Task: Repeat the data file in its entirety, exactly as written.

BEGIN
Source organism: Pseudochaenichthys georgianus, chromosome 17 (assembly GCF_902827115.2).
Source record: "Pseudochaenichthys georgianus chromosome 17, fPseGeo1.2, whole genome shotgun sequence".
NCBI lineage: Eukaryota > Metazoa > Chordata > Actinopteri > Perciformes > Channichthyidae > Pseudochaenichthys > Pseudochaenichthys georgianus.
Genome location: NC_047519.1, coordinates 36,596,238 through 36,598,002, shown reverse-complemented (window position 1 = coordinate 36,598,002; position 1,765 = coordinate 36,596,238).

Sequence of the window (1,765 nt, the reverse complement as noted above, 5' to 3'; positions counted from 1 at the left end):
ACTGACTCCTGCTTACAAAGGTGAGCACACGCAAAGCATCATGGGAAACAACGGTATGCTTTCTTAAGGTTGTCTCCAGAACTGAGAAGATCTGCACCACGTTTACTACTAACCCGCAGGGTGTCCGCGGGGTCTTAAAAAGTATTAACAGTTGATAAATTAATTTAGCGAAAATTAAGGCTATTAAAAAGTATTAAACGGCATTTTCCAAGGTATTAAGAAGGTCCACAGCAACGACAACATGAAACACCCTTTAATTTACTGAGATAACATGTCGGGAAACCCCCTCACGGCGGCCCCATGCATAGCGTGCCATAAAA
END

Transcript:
Source organism: Pseudochaenichthys georgianus, chromosome 17 (assembly GCF_902827115.2).
Source record: "Pseudochaenichthys georgianus chromosome 17, fPseGeo1.2, whole genome shotgun sequence".
NCBI lineage: Eukaryota > Metazoa > Chordata > Actinopteri > Perciformes > Channichthyidae > Pseudochaenichthys > Pseudochaenichthys georgianus.
Genome location: NC_047519.1, coordinates 36,596,238 through 36,598,002, shown reverse-complemented (window position 1 = coordinate 36,598,002; position 1,765 = coordinate 36,596,238).

Sequence of the window (1,765 nt, the reverse complement as noted above, 5' to 3'; positions counted from 1 at the left end):
ACTGACTCCTGCTTACAAAGGTGAGCACACGCAAAGCATCATGGGAAACAACGGTATGCTTTCTTAAGGTTGTCTCCAGAACTGAGAAGATCTGCACCACGTTTACTACTAACCCGCAGGGTGTCCGCGGGGTCTTAAAAAGTATTAACAGTTGATAAATTAATTTAGCGAAAATTAAGGCTATTAAAAAGTATTAAACGGCATTTTCCAAGGTATTAAGAAGGTCCACAGCAACGACAACATGAAACACCCTTTAATTTACTGAGATAACATGTCGGGAAACCCCCTCACGGCGGCCCCATGCATAGCGTGCCATAAAA